United Law Center has served thousands of people in the past; I have personal conducted more than three thousand one-on-one free consultations, without time limit, over the last three and one-half years. During that short time, we have saved hundreds of people from foreclosure, enabling them to keep their homes. We have settled claims with principal reductions and fixed interest rate reductions. Our "Asked ****** for Free" radio show is broadcasted on KFBK AM 1530 and FM 92.5 every Saturday at 6:00 p.m. While the radio show is a marketing tool, I have used it as a forum by which I am able to inform the public as to their rights in regards to foreclosure; so many people do not have the financial ability, or sufficient knowledge of the process, to seek the opinion of a qualified, experienced law firm to help with this stressful ordeal. In addition, our Ask ****** for Free program at United Law Center allows anyone to ask a legal question on our website and receive an answer within the next 24-hour period. Furthermore, I have been interviewed multiple times on KCRA Channel 3 and News 10 as an expert on the issue of predatory lending.
I hope this clarifies the matter for you. I will be more than willing to discuss this further, if you feel you need additional information.
Consumer's Final Response
Requested action against ****** of ******; 1/2 Loan Forgiveness, monthly payment around $1000+/-.
$8000.00 later was advised that they were preparing for litigation against ****** of ****** for predatory practices. They were waiting for a good argument that won a case in court so they could use the same wordage in the suit for the same judge. If judge OK'd one case, judge would probably contine to judge against BofA. Meanwhile, while they waited for the winning paperwork, I had to keep paying $1500.00 every month. Husbands insurance money is almost gone. I still have lots of repairs, fixes - house is more than 50 years old and largest fix is the entire roof. Shingles are arching all over. I'm 64, retired Nov 1, 2011. Husband died Nov 15, 2011. Income cut in half, plus other problems. Behind in payments due to my having two operations-2010, arthritis in lower back, 2011 total hip replacement (Left hip), then husband got sick and declined rather fast.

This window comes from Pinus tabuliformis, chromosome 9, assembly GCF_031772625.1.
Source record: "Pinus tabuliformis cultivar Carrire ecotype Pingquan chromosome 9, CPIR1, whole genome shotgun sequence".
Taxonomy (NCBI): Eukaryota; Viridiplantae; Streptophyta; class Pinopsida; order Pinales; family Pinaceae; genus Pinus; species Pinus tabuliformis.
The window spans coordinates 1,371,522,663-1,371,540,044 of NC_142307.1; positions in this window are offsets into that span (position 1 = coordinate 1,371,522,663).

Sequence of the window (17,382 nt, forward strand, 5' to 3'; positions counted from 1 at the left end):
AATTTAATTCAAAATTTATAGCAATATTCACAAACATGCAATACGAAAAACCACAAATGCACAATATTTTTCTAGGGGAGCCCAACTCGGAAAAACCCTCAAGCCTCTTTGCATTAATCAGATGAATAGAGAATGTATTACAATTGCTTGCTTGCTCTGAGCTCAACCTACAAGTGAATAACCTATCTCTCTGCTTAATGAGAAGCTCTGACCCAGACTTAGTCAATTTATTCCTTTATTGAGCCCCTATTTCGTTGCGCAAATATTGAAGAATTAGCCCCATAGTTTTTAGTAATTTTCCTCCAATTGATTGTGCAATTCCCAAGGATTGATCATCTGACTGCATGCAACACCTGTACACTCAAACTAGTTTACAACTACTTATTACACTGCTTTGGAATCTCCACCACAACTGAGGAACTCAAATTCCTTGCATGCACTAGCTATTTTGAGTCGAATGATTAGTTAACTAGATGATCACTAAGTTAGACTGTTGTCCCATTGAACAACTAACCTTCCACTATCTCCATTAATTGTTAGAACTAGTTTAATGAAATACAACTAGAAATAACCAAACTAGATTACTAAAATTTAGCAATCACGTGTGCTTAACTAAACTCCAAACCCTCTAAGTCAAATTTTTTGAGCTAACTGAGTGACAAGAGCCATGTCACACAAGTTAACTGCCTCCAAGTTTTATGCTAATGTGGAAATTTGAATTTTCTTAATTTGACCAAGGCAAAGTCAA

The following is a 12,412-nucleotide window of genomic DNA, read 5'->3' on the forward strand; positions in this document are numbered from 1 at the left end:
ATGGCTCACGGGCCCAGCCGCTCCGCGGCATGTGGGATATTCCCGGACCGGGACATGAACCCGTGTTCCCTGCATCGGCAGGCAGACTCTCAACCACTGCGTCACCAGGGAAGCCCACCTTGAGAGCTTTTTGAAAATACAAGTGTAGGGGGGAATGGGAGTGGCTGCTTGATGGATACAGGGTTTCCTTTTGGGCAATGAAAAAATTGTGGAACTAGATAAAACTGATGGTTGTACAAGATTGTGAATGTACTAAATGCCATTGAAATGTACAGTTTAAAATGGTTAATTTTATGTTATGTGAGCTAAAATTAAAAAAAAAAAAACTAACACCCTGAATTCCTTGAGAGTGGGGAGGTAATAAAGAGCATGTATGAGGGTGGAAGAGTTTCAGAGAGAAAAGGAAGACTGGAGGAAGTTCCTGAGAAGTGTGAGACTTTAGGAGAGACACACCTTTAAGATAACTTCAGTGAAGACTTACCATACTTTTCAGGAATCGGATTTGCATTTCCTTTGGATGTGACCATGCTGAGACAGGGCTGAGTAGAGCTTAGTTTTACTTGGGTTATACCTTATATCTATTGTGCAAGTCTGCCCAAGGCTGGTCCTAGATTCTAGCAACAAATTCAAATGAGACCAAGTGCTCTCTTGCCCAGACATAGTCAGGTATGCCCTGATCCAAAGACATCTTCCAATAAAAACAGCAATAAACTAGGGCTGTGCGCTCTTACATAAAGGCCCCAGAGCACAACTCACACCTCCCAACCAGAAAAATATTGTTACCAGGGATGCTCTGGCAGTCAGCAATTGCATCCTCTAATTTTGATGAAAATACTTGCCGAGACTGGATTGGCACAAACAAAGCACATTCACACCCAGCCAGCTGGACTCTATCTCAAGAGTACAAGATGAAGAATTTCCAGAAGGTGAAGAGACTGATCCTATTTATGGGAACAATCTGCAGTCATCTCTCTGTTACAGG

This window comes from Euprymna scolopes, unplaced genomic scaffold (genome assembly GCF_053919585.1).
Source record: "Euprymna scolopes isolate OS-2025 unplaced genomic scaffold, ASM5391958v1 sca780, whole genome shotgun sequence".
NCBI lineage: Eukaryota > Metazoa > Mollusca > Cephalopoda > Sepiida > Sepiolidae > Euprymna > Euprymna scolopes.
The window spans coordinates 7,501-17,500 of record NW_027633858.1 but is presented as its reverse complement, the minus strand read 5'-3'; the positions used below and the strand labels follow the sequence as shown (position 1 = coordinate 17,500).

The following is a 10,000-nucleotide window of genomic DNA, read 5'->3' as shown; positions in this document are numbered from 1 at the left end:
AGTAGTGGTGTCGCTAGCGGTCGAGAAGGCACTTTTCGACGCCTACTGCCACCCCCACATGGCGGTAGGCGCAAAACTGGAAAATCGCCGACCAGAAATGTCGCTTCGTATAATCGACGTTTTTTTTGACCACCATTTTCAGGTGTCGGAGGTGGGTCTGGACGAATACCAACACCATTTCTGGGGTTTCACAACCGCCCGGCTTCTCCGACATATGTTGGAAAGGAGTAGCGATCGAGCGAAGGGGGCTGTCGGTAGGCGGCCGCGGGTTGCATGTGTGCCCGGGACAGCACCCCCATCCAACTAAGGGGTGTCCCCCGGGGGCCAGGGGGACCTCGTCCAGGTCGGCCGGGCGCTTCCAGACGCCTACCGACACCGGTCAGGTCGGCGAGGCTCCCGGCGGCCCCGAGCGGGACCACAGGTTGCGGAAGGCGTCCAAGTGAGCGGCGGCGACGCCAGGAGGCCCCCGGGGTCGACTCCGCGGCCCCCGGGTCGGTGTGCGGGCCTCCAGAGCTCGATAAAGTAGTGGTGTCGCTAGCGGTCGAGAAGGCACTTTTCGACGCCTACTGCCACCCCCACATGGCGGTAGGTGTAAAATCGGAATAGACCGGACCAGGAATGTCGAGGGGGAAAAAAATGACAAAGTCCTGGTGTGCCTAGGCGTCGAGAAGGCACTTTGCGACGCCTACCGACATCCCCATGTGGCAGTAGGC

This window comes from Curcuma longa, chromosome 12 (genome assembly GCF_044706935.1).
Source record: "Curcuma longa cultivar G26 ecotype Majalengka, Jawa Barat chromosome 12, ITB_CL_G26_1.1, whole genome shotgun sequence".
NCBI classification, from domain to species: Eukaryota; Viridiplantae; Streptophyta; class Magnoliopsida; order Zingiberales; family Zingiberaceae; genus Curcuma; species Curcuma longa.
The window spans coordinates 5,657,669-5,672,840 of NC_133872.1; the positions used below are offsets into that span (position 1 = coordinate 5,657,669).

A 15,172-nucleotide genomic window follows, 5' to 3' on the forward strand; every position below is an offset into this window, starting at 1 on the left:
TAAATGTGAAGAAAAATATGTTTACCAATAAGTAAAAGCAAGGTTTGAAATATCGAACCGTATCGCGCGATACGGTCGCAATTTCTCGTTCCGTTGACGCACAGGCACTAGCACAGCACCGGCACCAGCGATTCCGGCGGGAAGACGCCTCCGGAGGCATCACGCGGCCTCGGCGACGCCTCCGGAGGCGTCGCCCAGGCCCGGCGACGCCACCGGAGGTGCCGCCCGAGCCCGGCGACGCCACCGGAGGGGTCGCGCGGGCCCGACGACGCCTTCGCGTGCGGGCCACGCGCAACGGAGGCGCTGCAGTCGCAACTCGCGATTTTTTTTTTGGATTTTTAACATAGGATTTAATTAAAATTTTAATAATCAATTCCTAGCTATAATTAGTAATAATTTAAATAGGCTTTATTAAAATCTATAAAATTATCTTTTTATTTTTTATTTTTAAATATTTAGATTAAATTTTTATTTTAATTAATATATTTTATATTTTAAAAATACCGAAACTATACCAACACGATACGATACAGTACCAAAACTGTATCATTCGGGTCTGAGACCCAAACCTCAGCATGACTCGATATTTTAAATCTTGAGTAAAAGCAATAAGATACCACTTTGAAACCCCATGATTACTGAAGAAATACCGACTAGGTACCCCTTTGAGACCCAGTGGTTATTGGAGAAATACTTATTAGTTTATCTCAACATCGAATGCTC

Didn't know or find out about the "predatory" suit until the last appt with Gustafson. She also admitted they had lost a case and man was homeless but found place to live (or something like that?). Scared me because all I ever asked for was Loan Modification (1/2 loan forgiveness) and monthly payment of $1000 more or less. I gave them more than 200 pieces of paper/evidence. I can't figure out what they were doing for that long period of time - Just Waiting is what I figure they were doing.